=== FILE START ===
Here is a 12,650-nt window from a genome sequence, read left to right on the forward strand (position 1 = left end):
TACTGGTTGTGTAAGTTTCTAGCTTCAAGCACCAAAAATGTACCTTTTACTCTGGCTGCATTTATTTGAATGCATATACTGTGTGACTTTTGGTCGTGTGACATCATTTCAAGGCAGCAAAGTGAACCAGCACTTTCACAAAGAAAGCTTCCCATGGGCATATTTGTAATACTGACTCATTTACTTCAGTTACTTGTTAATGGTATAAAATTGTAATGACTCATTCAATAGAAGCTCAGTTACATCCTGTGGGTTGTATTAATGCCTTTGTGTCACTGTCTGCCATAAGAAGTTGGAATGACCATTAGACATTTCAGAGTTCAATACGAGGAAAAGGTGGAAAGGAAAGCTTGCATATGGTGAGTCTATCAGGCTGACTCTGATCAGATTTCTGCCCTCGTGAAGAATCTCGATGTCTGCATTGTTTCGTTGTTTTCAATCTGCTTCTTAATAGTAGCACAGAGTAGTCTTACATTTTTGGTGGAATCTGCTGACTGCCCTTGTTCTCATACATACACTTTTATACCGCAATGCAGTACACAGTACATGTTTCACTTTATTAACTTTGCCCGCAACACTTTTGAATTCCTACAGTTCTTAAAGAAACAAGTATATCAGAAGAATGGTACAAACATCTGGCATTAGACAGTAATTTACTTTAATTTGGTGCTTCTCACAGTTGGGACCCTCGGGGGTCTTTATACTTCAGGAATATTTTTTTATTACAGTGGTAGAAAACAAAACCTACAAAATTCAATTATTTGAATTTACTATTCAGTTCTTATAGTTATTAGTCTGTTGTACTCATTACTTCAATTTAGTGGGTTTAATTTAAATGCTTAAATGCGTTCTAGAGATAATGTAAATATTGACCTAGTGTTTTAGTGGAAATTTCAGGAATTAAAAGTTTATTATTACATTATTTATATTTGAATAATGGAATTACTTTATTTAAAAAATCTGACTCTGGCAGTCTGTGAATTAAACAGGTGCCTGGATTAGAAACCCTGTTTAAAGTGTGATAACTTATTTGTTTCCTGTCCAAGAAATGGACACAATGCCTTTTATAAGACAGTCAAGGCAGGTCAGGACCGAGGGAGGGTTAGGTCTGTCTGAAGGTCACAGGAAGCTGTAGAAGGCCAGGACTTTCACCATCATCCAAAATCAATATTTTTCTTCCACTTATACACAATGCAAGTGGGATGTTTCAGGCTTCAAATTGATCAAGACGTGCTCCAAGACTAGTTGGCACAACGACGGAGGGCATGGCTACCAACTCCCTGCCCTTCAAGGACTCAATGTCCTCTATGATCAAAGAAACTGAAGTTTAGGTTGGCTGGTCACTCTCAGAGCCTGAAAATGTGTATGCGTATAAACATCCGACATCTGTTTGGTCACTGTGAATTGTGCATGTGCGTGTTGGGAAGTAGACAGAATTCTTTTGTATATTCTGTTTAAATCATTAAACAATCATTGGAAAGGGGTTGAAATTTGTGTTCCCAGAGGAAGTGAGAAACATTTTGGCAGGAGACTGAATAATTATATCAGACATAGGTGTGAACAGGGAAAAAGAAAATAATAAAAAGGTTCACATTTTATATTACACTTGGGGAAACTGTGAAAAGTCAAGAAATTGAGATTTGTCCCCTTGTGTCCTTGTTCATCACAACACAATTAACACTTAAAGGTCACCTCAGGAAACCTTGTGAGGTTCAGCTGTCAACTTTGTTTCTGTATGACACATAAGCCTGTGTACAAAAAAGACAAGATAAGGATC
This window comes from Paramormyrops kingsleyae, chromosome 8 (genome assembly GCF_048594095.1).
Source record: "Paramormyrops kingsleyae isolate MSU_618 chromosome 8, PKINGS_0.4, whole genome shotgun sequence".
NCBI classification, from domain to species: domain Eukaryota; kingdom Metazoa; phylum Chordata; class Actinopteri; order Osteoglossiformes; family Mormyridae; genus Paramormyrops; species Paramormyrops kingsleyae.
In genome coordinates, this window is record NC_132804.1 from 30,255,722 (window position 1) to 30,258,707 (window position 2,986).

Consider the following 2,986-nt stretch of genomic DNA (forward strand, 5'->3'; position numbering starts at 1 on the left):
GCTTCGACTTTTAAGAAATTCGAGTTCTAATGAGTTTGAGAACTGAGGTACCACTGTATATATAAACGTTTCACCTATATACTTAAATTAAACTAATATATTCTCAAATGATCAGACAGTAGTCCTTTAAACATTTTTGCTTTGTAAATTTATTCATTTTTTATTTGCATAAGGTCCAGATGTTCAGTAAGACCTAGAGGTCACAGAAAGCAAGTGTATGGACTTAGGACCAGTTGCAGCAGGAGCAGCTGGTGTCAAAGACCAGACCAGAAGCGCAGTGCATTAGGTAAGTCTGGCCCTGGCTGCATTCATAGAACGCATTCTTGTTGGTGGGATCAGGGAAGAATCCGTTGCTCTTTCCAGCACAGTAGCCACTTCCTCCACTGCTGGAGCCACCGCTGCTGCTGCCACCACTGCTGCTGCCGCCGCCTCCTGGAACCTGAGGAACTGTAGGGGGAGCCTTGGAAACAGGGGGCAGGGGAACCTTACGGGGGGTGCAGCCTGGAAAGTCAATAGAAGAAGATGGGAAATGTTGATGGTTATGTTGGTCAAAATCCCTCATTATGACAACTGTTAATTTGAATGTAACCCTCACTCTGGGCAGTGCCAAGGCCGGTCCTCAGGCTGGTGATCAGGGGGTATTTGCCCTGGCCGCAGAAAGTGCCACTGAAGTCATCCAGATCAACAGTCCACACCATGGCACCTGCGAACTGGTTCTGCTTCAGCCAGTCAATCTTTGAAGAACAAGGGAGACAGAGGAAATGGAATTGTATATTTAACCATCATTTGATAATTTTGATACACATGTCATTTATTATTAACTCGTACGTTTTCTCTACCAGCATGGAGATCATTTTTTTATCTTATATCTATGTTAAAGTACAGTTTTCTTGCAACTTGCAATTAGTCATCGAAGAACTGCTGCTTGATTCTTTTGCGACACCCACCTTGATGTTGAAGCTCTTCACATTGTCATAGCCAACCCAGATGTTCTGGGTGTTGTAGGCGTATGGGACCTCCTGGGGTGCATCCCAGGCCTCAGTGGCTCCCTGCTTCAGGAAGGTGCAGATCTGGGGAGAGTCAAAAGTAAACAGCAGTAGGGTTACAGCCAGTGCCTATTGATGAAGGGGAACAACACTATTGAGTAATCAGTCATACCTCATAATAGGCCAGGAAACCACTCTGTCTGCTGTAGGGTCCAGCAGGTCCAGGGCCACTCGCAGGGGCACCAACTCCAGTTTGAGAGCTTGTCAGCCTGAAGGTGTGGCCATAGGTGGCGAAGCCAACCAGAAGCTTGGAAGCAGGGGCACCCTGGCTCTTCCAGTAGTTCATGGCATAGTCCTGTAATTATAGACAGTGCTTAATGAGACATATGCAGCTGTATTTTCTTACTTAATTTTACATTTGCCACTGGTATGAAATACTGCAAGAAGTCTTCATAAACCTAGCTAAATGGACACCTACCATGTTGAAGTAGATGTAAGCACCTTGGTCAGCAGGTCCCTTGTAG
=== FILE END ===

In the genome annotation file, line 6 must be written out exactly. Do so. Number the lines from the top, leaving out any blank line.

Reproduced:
In genome coordinates, this window is record NC_132804.1 from 30,255,722 (window position 1) to 30,258,707 (window position 2,986).